The Aprilia Caponord 1200 will receive electronic damping adjustment, the Moto Guzzi Stelvio NTX will cost $15,990, the 76bhp Aprilia SRV850 scooter will come to America and Vespa will import the retro-futuristic 946, Piaggio Group told its dealers last week. The new models form part of a new push into the North American market that will also see an Advanced Design Center opened in Pasadena.
As fast bike enthusiasts, it’s that Aprilia Caponord and electronic damping adjustment news that’s most exciting to us. The Ducati Multistrada 1200, a direct rival, uses a similar arrangement, as does the Ducati 1199 superbike. 2013 will see a replacement for the RSV4, it’s logical that electronic damping control will make its way to that model as well.
Electronic damping adjustement works in concert with ride-by-wire throttles and other rider-aid electronics to configure a motorcycle on-the-fly for specific conditions. On the RSV4 right now, you can alter throttle response, power delivery and wheelie control settings on the move, while handlebar mounted + and - buttons allow you to quickly tweak TC settings for individual corners. On the Multistrada and Panigale, the suspension adjusts along with those variables for preset conditions like “road” and “track,” as well as user configurable presets. On the highway, you might soften the damping along with reducing the power and throttle response for higher economy then, at the touch of a button, firm all that up to attack a good off-ramp.
We’ve already ridden the Moto Guzzi Stelvio NTX, which is a ground-up redesign (including a new frame and new motor) of the old Stelvio. It’s easily our pick of the big adventure tourers, coming with both more character and better handling than rivals like the $14,500 Yamaha Super Tenere or $16,150 BMW R1200GS. The NTX also brings a ridiculously huge 8.5-gallon fuel tank.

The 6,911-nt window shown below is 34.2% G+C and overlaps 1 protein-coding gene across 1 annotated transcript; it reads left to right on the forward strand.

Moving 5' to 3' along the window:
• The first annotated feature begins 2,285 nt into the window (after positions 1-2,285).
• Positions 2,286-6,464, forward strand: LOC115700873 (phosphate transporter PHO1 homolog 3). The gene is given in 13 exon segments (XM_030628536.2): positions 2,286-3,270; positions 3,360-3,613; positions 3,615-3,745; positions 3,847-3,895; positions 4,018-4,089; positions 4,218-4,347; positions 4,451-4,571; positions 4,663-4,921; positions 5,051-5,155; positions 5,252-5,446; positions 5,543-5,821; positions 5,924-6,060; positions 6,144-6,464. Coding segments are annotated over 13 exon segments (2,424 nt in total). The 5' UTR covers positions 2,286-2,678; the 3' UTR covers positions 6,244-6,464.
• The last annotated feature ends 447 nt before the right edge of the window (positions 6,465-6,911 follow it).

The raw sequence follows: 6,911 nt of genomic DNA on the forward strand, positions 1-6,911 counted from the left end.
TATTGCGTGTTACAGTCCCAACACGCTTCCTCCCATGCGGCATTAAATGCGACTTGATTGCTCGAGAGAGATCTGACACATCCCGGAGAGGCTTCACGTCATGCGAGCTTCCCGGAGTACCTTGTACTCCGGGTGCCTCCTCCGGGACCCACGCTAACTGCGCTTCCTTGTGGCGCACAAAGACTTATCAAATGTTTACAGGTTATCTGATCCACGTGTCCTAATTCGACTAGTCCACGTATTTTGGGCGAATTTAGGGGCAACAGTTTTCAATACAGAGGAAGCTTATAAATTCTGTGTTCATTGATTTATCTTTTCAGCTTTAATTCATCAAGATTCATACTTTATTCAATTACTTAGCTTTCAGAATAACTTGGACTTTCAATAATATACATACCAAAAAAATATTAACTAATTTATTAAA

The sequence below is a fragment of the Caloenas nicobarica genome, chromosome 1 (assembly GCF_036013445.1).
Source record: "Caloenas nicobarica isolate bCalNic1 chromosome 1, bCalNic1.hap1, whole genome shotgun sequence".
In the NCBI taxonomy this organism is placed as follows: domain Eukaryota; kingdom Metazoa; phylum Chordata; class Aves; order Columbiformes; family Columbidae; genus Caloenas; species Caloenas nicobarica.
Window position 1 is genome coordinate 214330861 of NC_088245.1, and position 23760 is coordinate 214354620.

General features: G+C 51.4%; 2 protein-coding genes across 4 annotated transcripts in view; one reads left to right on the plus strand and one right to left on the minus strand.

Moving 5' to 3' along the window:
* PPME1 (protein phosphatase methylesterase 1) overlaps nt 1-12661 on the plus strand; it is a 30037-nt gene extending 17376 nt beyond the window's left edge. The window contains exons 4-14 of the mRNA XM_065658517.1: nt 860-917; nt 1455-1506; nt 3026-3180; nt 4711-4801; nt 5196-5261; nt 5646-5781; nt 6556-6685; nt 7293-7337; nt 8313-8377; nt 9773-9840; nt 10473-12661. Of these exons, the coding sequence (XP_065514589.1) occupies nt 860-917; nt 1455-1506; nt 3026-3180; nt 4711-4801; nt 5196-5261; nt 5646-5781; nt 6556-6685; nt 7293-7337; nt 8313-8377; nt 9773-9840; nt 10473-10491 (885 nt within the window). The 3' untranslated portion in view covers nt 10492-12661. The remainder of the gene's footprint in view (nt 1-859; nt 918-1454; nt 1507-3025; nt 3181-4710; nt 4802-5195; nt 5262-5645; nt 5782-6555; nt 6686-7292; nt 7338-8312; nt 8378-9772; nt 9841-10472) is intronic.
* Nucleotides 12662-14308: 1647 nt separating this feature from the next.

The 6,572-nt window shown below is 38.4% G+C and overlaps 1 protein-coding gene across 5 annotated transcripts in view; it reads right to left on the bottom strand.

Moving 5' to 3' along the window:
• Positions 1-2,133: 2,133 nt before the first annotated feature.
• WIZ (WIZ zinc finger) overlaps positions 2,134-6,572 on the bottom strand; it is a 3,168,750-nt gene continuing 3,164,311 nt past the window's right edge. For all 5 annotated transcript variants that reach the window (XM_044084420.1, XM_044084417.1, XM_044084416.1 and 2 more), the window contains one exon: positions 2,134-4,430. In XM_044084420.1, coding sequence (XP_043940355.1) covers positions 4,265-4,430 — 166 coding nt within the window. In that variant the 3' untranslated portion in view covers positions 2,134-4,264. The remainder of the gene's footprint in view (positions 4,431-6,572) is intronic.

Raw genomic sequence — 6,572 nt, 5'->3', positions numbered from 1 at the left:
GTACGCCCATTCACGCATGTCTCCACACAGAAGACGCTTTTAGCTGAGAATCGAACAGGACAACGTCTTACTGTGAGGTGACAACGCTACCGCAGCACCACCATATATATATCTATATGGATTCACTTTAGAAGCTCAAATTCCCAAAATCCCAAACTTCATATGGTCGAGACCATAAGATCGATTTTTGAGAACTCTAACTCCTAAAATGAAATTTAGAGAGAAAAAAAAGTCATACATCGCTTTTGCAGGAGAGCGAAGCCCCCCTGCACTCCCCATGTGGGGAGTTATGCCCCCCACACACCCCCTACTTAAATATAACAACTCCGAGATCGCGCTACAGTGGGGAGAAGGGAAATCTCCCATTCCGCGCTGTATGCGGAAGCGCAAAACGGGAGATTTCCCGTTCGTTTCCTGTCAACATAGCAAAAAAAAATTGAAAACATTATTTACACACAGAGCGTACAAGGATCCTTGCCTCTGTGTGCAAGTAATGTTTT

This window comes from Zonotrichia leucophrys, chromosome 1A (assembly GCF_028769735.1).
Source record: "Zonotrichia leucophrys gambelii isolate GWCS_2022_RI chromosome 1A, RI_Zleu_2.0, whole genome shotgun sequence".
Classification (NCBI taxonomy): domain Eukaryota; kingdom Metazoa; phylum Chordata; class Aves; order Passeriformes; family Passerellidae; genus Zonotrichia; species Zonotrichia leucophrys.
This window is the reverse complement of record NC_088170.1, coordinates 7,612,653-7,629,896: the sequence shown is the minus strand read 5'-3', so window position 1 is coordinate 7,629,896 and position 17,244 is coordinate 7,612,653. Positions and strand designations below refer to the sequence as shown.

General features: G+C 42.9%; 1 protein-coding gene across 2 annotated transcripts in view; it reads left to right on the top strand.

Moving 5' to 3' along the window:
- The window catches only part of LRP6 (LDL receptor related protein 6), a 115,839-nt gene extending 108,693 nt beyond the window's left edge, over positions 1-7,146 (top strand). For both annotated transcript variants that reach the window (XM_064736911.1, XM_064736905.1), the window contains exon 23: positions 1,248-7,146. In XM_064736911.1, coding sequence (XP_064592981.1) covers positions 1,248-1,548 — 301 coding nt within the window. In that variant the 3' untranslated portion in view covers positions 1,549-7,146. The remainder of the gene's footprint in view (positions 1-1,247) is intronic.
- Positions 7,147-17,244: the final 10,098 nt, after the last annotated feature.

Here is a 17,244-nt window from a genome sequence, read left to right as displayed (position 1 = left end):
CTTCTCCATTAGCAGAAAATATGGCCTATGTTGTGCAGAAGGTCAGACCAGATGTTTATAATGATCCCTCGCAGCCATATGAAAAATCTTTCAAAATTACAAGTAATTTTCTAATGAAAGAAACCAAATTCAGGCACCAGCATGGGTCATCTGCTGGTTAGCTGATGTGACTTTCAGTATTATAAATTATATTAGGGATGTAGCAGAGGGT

The Aprilia SRV850 is a re-styled Gilera GP800 and is the fastest, most powerful stock scooter on the planet. It looks like an RSV4 and goes like a Mana, all with your feet in front of you.
That Vespa 946 is a seriously appealing re-interpretation of the Vespa archetype, something that should help elevate the brand far above its many imitators and give scooters a fresh appeal in general. A regular Vespa is already pretty stylish, this turns that up to 11. Using Piaggio’s new three-valve, four-stroke, air-cooled, Vietnam-made motor, it should also be very affordable and economical.
And that design studio? “Setting up a research center in California opens a window on the changes that will be taking place in our society, our way of life and in urban and metropolitan mobility models in the next few years,” explains Piaggio Group CEO Roberto Colaninno. “The center will be working not only at the cutting edge of style developments, but will also be cooperating with the world’s top universities and research centers.” It’ll be headed up by VP of Design Miguel Galluzzi.